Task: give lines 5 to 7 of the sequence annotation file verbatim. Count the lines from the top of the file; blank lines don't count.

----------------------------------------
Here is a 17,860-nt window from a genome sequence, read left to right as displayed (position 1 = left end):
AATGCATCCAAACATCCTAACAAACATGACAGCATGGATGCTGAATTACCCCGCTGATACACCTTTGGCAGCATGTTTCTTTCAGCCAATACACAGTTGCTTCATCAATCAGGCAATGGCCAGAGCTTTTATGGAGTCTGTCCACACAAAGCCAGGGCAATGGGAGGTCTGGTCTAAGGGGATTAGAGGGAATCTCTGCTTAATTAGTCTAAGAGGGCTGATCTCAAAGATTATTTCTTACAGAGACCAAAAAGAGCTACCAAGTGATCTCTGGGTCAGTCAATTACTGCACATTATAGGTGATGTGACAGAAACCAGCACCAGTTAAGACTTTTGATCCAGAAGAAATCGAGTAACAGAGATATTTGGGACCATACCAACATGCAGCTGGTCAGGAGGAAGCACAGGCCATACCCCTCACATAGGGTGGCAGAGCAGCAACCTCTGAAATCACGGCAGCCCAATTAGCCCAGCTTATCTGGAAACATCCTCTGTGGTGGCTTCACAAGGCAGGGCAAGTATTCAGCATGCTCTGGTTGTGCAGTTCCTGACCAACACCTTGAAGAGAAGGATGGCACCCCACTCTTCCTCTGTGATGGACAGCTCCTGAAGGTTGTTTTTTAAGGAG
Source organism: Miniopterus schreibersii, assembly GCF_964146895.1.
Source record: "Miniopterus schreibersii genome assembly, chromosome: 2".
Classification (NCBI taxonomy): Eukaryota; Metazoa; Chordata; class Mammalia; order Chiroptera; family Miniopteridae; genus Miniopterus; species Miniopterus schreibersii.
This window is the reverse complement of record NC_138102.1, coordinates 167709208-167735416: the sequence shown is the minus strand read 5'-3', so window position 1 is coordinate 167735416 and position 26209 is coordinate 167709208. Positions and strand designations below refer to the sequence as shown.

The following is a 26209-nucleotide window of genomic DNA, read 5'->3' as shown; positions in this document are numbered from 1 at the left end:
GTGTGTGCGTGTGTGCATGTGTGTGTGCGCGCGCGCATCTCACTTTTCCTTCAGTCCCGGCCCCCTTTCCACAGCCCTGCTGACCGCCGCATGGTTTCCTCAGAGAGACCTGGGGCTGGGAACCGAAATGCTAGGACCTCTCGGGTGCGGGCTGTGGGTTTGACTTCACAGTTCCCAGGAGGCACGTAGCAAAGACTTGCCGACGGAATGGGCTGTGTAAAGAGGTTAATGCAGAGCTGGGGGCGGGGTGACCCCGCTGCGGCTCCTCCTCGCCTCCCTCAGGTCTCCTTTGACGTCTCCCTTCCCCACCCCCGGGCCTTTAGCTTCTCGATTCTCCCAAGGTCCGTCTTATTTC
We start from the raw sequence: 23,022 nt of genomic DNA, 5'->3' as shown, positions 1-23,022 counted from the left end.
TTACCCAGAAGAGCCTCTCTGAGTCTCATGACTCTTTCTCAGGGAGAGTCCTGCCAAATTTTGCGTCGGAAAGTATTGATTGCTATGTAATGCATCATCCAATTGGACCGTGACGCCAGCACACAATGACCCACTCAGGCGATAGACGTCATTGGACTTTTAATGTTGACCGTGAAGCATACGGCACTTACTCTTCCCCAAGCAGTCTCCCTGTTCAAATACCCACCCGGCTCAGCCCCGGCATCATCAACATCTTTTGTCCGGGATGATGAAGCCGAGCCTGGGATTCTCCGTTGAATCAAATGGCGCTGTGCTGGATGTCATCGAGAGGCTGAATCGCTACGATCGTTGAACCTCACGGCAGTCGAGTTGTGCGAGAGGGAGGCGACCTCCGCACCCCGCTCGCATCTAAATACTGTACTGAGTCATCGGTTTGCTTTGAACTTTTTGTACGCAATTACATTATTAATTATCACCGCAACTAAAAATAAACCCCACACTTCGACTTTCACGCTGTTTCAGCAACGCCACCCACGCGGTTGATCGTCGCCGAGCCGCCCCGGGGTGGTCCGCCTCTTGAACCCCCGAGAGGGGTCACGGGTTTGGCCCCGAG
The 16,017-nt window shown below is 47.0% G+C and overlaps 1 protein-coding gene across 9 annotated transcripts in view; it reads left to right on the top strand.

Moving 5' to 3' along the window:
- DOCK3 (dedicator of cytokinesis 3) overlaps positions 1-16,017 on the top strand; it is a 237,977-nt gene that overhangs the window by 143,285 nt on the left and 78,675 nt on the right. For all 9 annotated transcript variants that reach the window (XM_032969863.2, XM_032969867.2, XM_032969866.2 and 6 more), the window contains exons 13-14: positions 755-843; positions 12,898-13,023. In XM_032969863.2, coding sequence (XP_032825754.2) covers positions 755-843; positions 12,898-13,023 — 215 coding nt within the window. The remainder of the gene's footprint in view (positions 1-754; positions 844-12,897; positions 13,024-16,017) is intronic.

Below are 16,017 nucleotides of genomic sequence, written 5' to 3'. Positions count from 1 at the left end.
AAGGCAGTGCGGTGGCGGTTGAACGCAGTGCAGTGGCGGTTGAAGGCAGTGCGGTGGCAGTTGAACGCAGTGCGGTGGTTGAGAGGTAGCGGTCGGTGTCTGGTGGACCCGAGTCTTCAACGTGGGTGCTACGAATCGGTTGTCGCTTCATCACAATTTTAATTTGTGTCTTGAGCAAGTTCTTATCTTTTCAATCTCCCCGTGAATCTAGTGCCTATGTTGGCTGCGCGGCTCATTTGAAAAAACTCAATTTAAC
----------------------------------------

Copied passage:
Classification (NCBI taxonomy): Eukaryota; Metazoa; Chordata; class Mammalia; order Chiroptera; family Miniopteridae; genus Miniopterus; species Miniopterus schreibersii.
This window is the reverse complement of record NC_138102.1, coordinates 167709208-167735416: the sequence shown is the minus strand read 5'-3', so window position 1 is coordinate 167735416 and position 26209 is coordinate 167709208. Positions and strand designations below refer to the sequence as shown.

The following is a 26209-nucleotide window of genomic DNA, read 5'->3' as shown; positions in this document are numbered from 1 at the left end: